But that does not make historical comparisons irrelevant, and it certainly doesn’t mean today’s Navy is big enough, for two reasons.
First, all of America’s armed forces, but the Navy in particular, has the vital mission of presence. The phrase “showing the flag” applies especially to naval power; it means being visible in a number of different places at once, to establish an authoritative presence that supports diplomatic initiatives, political influence, and deterrence of conflict.
Of course the United States cannot be present with ships it does not have. At any given time, and certainly during peacetime, America can only keep about a third of its Navy deployed at once, because ships have to be maintained, and sailors have to train and rest. For those reasons, a Navy of 250 ships – which is where the Navy is heading – will struggle to keep 80–90 ships constantly deployed.
The United States needs 67 ships in the Western Pacific, where China is building its “wall of sand” — and that’s according to the Obama administration. The actual requirement is probably much higher because China has the advantage of proximity; the Chinese Navy can concentrate the vast majority of its approximately 300 modern, multi-mission ships in the East and South China seas.
That’s the reason the Pentagon’s new Asia Maritime Strategy calls for a 30 percent increase in naval assets in the region over the next five years.
But even if the 67-ship requirement is enough, meeting it, given current trends, would leave the Navy with perhaps 20 vessels available for the Persian Gulf, the Eastern Mediterranean, and the rest of the world’s oceans.
One proof that the Navy is too small is that the Obama administration announced its “pivot” to the Western Pacific almost four years ago, yet the Pentagon does not believe that it can meet even the 67 ship requirement until 2020. The Navy should be big enough that it does not take a decade to shift 15-20 additional ships when the President has determined that increased presence in an unstable region is a priority.
Second, while it’s true that the quality of the United States Navy improves with time, so does the quality of the forces which the Navy must confront. So the question is not whether America’s Navy today is technologically superior to its own vessels of the past; the question is whether America’s technological superiority over potential adversaries is greater or less than it was in the past.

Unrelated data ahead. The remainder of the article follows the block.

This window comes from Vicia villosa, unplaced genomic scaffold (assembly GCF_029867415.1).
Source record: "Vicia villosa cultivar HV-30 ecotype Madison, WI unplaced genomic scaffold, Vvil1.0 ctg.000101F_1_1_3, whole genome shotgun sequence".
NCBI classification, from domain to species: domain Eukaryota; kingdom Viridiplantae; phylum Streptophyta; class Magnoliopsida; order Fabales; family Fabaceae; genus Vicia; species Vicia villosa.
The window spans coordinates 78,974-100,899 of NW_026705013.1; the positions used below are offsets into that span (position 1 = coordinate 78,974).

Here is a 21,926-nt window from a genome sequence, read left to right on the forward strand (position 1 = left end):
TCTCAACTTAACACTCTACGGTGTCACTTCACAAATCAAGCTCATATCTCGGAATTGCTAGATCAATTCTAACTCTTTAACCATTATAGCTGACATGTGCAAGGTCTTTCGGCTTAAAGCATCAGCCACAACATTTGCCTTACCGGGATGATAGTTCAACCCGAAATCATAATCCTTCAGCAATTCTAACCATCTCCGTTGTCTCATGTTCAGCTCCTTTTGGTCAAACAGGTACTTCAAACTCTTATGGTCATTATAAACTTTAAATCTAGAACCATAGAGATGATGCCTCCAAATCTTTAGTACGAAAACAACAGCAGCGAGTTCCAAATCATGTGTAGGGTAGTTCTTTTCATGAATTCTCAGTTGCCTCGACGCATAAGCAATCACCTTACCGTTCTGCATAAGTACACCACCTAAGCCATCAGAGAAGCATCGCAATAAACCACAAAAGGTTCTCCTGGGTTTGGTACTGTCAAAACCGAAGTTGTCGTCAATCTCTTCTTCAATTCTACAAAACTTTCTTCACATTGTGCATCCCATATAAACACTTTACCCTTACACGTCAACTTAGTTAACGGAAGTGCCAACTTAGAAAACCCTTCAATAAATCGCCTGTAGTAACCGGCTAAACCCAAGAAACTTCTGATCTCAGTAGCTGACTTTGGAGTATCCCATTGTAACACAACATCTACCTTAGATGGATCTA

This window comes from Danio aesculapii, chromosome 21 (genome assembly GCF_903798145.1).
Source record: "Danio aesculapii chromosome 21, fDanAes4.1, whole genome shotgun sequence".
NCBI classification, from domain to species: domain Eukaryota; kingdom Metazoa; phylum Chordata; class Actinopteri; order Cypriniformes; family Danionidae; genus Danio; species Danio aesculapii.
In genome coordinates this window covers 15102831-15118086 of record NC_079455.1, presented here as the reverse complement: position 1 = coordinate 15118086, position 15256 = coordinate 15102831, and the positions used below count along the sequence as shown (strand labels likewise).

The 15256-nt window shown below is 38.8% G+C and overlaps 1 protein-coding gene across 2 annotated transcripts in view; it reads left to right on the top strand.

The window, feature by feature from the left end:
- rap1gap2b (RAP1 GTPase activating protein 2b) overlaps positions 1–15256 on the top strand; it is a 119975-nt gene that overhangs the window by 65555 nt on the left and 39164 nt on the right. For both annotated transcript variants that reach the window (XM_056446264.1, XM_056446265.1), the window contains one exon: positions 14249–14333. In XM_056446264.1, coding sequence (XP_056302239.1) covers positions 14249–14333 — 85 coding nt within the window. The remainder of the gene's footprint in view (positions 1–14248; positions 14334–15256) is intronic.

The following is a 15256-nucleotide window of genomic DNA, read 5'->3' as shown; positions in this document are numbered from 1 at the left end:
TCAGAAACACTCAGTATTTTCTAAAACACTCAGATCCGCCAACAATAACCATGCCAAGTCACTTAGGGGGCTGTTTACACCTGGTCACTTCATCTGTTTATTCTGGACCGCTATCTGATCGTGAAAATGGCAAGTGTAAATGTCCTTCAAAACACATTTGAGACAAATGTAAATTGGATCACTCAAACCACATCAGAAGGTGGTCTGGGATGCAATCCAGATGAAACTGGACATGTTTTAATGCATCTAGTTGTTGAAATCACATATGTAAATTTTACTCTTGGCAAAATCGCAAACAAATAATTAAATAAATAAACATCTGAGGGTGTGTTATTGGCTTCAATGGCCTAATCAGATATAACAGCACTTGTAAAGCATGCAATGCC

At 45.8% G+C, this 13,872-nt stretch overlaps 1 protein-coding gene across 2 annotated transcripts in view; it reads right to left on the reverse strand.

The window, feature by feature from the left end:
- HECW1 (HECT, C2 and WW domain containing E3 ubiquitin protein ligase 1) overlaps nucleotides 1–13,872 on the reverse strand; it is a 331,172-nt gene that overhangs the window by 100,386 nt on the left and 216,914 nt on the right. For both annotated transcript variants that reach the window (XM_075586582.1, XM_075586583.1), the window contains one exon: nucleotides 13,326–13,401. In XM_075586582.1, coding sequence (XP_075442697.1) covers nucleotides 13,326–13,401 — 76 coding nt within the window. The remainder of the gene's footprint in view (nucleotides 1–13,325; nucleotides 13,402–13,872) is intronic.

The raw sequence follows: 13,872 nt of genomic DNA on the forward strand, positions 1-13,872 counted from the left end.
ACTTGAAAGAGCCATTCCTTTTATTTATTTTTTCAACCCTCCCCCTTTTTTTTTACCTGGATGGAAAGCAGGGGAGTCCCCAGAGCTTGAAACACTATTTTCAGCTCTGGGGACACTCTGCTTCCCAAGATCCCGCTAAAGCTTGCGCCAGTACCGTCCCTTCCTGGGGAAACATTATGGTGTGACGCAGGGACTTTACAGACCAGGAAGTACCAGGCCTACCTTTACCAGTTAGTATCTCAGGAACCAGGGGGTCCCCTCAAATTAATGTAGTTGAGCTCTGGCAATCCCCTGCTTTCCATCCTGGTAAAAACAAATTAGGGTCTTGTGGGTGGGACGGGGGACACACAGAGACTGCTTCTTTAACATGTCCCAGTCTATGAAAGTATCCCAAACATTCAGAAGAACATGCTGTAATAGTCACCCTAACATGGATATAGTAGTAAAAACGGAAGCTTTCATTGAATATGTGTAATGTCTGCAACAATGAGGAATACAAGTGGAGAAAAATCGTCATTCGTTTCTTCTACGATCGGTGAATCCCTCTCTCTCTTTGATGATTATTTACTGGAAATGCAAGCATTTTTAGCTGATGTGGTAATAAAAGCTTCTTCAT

There is no doubt that the Navy’s qualitative edge is eroding, largely because of the unprecedented buildup in Chinese military power over the last 20 years.
What all of this adds up to is that the United States needs a lot more ships. Most experts believe that the minimum necessary is around 350 vessels, which happens to be the requirement stated by the Clinton administration in the 1990s, and a strong argument can be made that the number should be higher than that. In 1991, after the fall of the Berlin Wall, the Pentagon stated a requirement of 451 ships for the Navy.
Currently the fleet has 273 ships and is declining in numbers.
I can well believe that it’s hard for journalists, and in fact for most Americans, to accept the true extent of the damage done by our government’s defense policies and especially by the sequester in recent years. But the damage has been done and is continuing, and all the services, not just the Navy, have been affected.
The United States is a maritime nation, with vast interests that only a truly global Navy can protect. Right now, through no fault of its dedicated sailors, the Navy is struggling to meet its worldwide obligations. Absent an immediate and decisive buildup in both the quantity and quality of its fleets, America will in the near future, and for the first time in a hundred years, no longer be able to maintain a sufficient global naval presence or project the maritime power necessary to protect its interests.
There is no unseen fact or invisible circumstance — no rabbit hiding somewhere in the hat — which should make any of us sanguine about what that portends.